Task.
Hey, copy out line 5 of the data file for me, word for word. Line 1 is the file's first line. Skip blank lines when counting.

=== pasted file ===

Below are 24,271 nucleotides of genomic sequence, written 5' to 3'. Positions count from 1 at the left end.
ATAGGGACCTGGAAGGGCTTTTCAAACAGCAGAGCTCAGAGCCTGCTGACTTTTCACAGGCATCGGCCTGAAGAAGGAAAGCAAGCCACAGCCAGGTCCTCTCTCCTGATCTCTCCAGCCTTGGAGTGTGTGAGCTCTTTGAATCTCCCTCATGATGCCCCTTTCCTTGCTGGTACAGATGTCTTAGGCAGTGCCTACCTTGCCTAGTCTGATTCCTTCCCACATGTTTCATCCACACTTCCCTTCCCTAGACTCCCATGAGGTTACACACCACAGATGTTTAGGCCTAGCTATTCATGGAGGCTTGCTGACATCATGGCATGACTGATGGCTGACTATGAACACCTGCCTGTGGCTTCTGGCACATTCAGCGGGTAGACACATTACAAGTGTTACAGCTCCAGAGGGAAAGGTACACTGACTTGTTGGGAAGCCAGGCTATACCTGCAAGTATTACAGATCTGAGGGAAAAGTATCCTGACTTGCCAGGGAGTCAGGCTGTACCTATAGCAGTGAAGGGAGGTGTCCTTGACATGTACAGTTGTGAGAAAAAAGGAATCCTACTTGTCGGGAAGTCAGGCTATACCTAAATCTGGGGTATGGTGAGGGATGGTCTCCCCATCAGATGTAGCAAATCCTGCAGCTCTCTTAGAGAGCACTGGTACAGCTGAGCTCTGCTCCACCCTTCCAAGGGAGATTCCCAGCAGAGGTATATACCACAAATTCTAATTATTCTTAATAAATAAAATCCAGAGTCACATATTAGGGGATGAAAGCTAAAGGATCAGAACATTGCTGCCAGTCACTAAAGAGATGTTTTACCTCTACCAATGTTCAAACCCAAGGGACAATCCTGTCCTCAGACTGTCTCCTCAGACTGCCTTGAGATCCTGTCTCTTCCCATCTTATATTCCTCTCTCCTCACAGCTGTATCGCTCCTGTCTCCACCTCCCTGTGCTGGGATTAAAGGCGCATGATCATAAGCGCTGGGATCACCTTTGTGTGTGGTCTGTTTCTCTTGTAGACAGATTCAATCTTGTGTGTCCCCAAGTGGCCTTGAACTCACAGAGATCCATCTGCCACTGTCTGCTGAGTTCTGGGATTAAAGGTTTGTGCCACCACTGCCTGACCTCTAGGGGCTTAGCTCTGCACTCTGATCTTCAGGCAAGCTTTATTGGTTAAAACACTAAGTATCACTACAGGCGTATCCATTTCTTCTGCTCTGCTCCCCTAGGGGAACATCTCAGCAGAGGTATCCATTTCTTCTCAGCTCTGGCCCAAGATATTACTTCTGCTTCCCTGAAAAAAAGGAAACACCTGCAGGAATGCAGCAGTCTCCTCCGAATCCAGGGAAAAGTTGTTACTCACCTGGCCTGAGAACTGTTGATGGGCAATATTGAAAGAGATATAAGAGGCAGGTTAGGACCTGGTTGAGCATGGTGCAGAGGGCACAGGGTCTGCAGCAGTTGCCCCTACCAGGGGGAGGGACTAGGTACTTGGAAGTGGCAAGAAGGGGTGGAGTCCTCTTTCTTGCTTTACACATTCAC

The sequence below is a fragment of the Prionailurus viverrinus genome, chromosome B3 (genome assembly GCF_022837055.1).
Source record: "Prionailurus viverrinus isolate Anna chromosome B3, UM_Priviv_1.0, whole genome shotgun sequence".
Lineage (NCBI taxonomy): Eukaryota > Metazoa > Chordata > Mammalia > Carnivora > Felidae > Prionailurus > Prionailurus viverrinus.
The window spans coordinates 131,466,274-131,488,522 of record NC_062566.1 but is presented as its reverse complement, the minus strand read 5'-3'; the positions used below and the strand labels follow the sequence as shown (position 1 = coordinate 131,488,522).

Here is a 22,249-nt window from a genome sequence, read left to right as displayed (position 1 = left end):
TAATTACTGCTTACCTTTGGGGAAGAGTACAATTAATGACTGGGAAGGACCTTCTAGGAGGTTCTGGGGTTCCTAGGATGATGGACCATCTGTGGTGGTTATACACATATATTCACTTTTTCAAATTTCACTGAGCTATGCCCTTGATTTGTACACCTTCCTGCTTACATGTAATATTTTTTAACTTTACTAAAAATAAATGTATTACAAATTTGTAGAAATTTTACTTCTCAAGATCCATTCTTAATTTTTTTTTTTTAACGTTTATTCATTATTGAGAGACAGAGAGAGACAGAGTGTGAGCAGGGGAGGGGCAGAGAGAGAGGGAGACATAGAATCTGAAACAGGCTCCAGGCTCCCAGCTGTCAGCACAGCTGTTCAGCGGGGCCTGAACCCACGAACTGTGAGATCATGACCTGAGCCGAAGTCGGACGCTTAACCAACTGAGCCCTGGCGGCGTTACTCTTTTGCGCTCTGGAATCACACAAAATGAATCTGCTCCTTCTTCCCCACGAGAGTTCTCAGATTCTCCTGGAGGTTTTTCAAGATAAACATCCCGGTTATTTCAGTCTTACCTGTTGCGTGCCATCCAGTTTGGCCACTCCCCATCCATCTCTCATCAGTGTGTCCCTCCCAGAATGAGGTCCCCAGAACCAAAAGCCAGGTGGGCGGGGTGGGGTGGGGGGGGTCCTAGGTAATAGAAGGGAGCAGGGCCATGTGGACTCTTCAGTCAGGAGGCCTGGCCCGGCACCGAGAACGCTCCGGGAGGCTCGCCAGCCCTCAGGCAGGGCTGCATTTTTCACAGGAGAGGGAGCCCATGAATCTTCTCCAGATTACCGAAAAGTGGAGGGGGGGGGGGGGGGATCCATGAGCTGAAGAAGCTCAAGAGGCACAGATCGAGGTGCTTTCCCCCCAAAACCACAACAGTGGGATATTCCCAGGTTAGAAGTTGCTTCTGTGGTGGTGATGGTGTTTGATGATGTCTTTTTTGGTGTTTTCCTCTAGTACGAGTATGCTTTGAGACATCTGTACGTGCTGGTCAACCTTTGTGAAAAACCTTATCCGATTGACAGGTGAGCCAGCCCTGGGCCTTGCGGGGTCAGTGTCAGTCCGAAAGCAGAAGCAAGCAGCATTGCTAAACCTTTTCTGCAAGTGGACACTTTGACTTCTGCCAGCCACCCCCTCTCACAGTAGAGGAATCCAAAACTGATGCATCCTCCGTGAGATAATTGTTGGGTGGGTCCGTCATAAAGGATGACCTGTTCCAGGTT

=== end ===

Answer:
Lineage (NCBI taxonomy): Eukaryota > Metazoa > Chordata > Mammalia > Carnivora > Felidae > Prionailurus > Prionailurus viverrinus.